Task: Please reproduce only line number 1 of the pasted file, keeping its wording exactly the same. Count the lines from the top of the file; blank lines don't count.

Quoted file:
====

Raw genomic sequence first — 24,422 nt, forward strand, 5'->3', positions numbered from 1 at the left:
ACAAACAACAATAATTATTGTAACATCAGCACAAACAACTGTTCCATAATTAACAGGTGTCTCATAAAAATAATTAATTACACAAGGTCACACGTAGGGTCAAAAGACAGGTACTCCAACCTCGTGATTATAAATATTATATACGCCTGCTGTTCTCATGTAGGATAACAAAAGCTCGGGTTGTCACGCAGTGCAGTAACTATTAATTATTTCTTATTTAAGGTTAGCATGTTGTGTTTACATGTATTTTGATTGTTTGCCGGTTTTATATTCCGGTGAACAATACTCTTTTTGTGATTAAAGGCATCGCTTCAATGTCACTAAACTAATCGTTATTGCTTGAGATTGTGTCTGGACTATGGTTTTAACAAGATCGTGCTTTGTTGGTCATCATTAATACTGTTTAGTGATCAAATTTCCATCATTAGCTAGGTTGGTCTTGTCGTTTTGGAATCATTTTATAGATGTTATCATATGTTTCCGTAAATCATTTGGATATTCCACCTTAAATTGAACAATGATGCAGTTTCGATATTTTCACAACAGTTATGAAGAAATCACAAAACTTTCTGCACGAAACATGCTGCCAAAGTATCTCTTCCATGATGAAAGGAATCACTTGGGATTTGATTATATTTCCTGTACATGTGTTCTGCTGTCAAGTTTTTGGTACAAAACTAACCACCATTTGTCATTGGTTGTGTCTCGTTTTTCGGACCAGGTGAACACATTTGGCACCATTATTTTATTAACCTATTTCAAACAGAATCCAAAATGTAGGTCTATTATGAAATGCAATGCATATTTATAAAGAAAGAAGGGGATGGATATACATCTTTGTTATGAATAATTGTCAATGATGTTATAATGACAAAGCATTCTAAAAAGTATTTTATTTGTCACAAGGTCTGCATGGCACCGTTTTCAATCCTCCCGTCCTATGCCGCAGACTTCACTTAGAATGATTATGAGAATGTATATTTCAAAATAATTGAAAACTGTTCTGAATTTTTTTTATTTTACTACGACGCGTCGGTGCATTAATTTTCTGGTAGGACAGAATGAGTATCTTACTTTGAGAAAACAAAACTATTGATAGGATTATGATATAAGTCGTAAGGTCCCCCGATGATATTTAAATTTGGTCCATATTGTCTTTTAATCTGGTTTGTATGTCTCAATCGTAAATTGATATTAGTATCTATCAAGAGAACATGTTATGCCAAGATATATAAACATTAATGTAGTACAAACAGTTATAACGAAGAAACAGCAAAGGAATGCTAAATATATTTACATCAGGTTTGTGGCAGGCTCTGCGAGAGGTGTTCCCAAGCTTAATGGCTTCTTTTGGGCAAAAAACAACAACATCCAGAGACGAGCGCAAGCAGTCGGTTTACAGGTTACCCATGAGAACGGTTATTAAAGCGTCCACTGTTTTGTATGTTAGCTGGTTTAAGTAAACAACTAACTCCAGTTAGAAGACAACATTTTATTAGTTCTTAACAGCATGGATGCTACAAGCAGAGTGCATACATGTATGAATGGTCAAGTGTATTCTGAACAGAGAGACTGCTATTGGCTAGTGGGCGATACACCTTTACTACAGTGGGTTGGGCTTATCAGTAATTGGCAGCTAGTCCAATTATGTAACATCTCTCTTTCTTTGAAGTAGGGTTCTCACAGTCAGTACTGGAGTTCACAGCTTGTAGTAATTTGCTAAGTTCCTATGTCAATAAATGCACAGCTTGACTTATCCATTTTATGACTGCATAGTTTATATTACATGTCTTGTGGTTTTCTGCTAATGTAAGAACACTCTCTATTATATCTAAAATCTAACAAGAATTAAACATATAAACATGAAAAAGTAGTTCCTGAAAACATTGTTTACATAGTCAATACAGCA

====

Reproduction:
Raw genomic sequence first — 24,422 nt, forward strand, 5'->3', positions numbered from 1 at the left: